: What is the probability of head gasket failure?



mgturbo1
01-19-09, 11:03 AM
What is the probability of head gasket failure on a 1999 STS with 70000 mi that has been properly maintained?:)
Should I keep it?:confused:
Upgrade to a 2003?:)
Fix it before it fails?:(

chubbyranger
01-19-09, 11:19 AM
Buy a lottery ticket. If it has been properly maintained you are ahead of the game; that said we all know (at least I do) that 1999 is more susceptible to HG failure than post-2000 N*. The rest is economics and preference. If you like the 2003 (MagRide tempts me) and have the cash then maybe you should trade up. If you don't have $3500 in cash for HGs should they go its certainly easier to get financed on a trade than a loan for repairs. The one option I'd take off your list is a preemptive fix. I got lucky and got all 3 (cams, HGs and case halve seal) done at once because they all pooped at the same time. For me trading up isn't really an option because I'd get killed for value compared to what I've got into it. It all comes down to what you can find and how good a deal you can make.

Ur7x
01-19-09, 11:31 AM
For me this would be a total no brainer...
The 2003 engine is significantly better then the 99.
If the 99 blows the car is worth next to nothing... trade it today!
(and then replace the crank sensors on the 2003 ;) )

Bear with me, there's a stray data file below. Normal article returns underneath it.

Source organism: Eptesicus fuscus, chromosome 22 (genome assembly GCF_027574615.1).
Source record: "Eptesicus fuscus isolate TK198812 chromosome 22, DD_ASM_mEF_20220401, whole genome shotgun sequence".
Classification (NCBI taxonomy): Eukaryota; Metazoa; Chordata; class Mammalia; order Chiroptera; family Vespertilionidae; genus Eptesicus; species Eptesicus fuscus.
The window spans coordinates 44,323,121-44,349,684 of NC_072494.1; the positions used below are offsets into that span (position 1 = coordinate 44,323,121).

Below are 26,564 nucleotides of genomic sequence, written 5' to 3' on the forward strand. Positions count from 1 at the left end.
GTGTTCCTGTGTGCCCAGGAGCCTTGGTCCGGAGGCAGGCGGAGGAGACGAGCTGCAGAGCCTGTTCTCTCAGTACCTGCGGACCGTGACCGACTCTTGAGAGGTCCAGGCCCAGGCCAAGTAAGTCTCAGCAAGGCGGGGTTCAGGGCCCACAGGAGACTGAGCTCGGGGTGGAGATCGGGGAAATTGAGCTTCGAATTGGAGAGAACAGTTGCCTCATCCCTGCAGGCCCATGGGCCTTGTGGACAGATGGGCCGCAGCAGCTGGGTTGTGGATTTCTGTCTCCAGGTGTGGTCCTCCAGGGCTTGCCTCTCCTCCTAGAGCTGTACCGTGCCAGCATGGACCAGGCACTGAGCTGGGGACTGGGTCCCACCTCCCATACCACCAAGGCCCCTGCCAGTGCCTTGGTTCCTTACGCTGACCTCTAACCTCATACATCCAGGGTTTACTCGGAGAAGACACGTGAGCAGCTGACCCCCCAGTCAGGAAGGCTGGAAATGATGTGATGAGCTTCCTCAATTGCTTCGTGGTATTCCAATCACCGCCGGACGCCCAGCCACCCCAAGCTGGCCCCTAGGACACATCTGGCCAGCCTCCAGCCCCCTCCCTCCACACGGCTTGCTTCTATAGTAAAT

VIPERRACING
01-19-09, 11:56 AM
What is the probability of head gasket failure on a 1999 STS with 70000 mi that has been properly maintained?:)
Should I keep it?:confused:
Upgrade to a 2003?:)
Fix it before it fails?:(

There is no probably, it will fail. I bought my 99 sts brand new and all maintenance was up to date and the car was never beaten on and the gaskets had to be done shortly after 70,000 miles. I would highly recommend that you trade it in unless you don't mind spending $4000 on a car that is only worth $4000, if your lucky. On another note, the head gaskets are not the problem its the stretching of the head bolts that cause the head gaskets to fail. Does your car have a rough idle when you first start the car?

Ranger
01-19-09, 05:55 PM
No one knows the probability except Destroyer. He will guarantee you it is 100%, but he just can't get over his going. He'll be by soon with his soap box.
Don't fix what ain't broke. It may never go. Fix it when and if it happens. Keep or trade is a decision that only you can make.

Submariner409
01-19-09, 06:12 PM
If you look at the sticky at the top of this forum concerning head gasket failure and click on the poll results in the lower right corner, you'll get an idea of how many people familiar with CF have had the problem. The result is a fair idea of the failure percentage of cars in the field, given the small number of respondents.

tateos
01-19-09, 08:18 PM
My original '97 Northstar HG failed at around 89K, the replacement used engine HG failed 2 years later (with around 102K on it), so I think VIPERRACING is on the right track - maybe not 100%, but surely pretty close to that.